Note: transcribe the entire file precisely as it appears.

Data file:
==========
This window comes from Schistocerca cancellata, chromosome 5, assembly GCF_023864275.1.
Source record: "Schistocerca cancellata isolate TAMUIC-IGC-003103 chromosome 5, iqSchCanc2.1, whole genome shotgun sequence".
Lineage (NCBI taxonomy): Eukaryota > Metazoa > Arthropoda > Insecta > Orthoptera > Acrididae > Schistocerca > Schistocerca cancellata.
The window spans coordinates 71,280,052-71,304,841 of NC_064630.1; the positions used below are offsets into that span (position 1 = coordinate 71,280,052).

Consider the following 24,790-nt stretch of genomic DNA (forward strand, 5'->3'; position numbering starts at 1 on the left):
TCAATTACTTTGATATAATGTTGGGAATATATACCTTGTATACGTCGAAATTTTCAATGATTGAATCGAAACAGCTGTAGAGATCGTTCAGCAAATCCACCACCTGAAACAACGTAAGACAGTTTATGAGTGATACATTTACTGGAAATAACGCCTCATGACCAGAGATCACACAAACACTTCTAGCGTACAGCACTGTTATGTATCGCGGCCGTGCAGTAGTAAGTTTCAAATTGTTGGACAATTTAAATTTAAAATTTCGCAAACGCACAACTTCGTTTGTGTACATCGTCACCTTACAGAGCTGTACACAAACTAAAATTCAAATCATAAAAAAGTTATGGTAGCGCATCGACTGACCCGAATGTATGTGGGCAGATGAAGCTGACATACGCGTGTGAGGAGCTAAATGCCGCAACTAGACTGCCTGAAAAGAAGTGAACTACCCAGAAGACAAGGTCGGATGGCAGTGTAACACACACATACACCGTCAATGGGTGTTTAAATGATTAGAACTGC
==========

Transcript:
This window comes from Schistocerca cancellata, chromosome 5, assembly GCF_023864275.1.
Source record: "Schistocerca cancellata isolate TAMUIC-IGC-003103 chromosome 5, iqSchCanc2.1, whole genome shotgun sequence".
Lineage (NCBI taxonomy): Eukaryota > Metazoa > Arthropoda > Insecta > Orthoptera > Acrididae > Schistocerca > Schistocerca cancellata.
The window spans coordinates 71,280,052-71,304,841 of NC_064630.1; the positions used below are offsets into that span (position 1 = coordinate 71,280,052).

Consider the following 24,790-nt stretch of genomic DNA (forward strand, 5'->3'; position numbering starts at 1 on the left):
TCAATTACTTTGATATAATGTTGGGAATATATACCTTGTATACGTCGAAATTTTCAATGATTGAATCGAAACAGCTGTAGAGATCGTTCAGCAAATCCACCACCTGAAACAACGTAAGACAGTTTATGAGTGATACATTTACTGGAAATAACGCCTCATGACCAGAGATCACACAAACACTTCTAGCGTACAGCACTGTTATGTATCGCGGCCGTGCAGTAGTAAGTTTCAAATTGTTGGACAATTTAAATTTAAAATTTCGCAAACGCACAACTTCGTTTGTGTACATCGTCACCTTACAGAGCTGTACACAAACTAAAATTCAAATCATAAAAAAGTTATGGTAGCGCATCGACTGACCCGAATGTATGTGGGCAGATGAAGCTGACATACGCGTGTGAGGAGCTAAATGCCGCAACTAGACTGCCTGAAAAGAAGTGAACTACCCAGAAGACAAGGTCGGATGGCAGTGTAACACACACATACACCGTCAATGGGTGTTTAAATGATTAGAACTGC